Wale: We moved into the market at the right time.

That would be the time of an exploding Chinese middle class, complete with middle class aspirations -- like wanting to own a car. Timing, it turns out, really is everything.

Richard Choi: This is the cashier. That's the GMAC desk though...

Richard Choi meets us at a dealership selling GM's latest brand, Chevy. It's only been on the market here since 2005. But last year they sold a million cars, including quite a few here at the biggest dealership in Shanghai. Richard Choi runs Chevy's China sales and marketing. He knows exactly what he's going after -- wannabe buyers, 25 to 35, probably with a family or soon to start one.

Choi: So we're trying to capture that in terms of how we are positioning Chevrolet. Our slogan actually is "The future is coming for me." The whole idea about this is to say Chevrolet is a brand, we understand that you're on your way and we want to be the car that takes you there.

Before those consumers can get on their way, they have to come see Miss Wu. She's the sales manager, so I ask her to give me the sales pitch. It's a little bit like in the States and a little bit different.

Miss Wu speak in Chinese.

We say hi, she says, as soon as they walk in. We give them our name card and we ask them whether it's the first time they've been here. There's not a whole lot of negotiation, she says. The price is the price is the price.

There's a sporty looking red Coupe over in the corner, but I try to be the sensible consumer and look for something that'll fit my family. I've got four kids I tell her, six people to schlep around, not a commonly heard problem here in the land of the one-child policy. But Miss Wu doesn't miss a beat. Buy two cars, she says.

And like all good sales people, creates opportunity out of disadvantage. Kinda like GM in China. But when we told our Shanghai correspondent Rob Schmitz over dinner one night about our tale of American companies doing it right here, he offered us a slightly different take. So we met up at Hong Kong plaza in Shanghai, one of the two biggest shopping districts in the city. We were outside a very empty Gap store, a company that most definitely got it wrong with a high-profile branding campaign here, their 1969 jeans.

Rob Schmitz: The Gap decided that one of its major lines of clothing, the 1969 jeans brand, would be its cornerstone of its marketing here in China. 1969 might have been an interesting year in the U.S. It was not an interesting year in china. In fact, it was towards the end of the cultural revolution. It's a time in China when people were burning down monasteries, they were defacing Buddhist statues, they were torturing intellectuals. Not really a year that you want to remember.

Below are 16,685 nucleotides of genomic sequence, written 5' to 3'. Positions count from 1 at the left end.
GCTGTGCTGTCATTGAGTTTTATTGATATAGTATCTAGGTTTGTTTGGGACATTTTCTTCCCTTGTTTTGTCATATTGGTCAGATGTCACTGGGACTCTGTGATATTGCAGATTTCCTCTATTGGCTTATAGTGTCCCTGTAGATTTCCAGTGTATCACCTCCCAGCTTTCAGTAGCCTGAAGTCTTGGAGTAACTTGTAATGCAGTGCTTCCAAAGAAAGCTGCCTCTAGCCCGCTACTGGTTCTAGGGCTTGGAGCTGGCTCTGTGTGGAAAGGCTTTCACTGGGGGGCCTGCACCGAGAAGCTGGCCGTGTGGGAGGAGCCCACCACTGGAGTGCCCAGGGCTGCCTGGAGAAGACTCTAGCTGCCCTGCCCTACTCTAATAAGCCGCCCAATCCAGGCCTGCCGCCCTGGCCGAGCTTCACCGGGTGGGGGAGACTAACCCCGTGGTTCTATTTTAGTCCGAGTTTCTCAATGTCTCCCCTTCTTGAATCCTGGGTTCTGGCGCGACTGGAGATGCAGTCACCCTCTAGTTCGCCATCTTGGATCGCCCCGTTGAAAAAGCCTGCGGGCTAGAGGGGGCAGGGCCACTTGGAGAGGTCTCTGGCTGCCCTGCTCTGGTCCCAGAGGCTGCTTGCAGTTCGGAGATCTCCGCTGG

That's cultural misfire number one. The 1969 campaign is what Gap's had in stores in the United States, of course. So that's misfire number two -- not localizing your brand. But for all the successes and mistakes that American companies have made so far, now -- says long-time businessman Kent Kedl -- is the time to figure it out and get it right.

Kent Kedl: Last year sometime I was having a conversation with a bunch of other guys I know who have been here 15-20 years and one of the guys said, "OK, would you rather have been here 20 years ago 'til now or now and 20 years from now?"

Ryssdal: Oh, great question.

Kedl: It's a great question. And I was the only who said no, now. Because now is when it's real. Now GM relies on China to be hitting on all cylinders or else something bad happens. That is cool. We were just playing, we were a garage band before, we were just a garage band. And you know what, if you go out and make a few bucks, cool. It's fun. But it's real now in a way that it never has been.

It's easy to forget how little time has passed since China wasn't much more than a global economic afterthought. It was 40 years ago today that President Nixon announced he was going to go to Beijing and meet with Chairman Mao. Since then -- well, I mean c'mon -- since then, just look at what's happened. It's enough to make the world's biggest economy a little uneasy, uncertain really, about the unknown. That's why we went to China five years ago and it's why we went back.

As often happens when you travel any place, cab drivers can deliver perspective along with a ride to wherever you're going. Wang Zhu Qi has been driving a taxi in Chongqing for 15 years.

Wang Zhu Qi speaking in Chinese.

China growing like it has is a good thing, he says. It'll make things better for other countries. And yeah, that's basically the party line here, but it's also not entirely wrong. Because as we said when we started this week, the global economy's going to need some help. And it ain't the developed world that's driving things these days.

One last bit of Chinese cabbie wisdom before we wind things up. We were, I don't even remember where we were in a cab one day and our Chinese producer asked the driver when we'd be there. And he said, in Chinese, mashang jiu dao le. Pretty common phrase, but pretty vague too. It can mean, like 5 minutes or it's gonna be a little while. And it occurs to me that's what we've been trying to get at all week. When's China gonna be ready to help out? Could be soon. Or could be a while.

About the author

Kai Ryssdal is the host and senior editor of Marketplace, public radio’s program on business and the economy.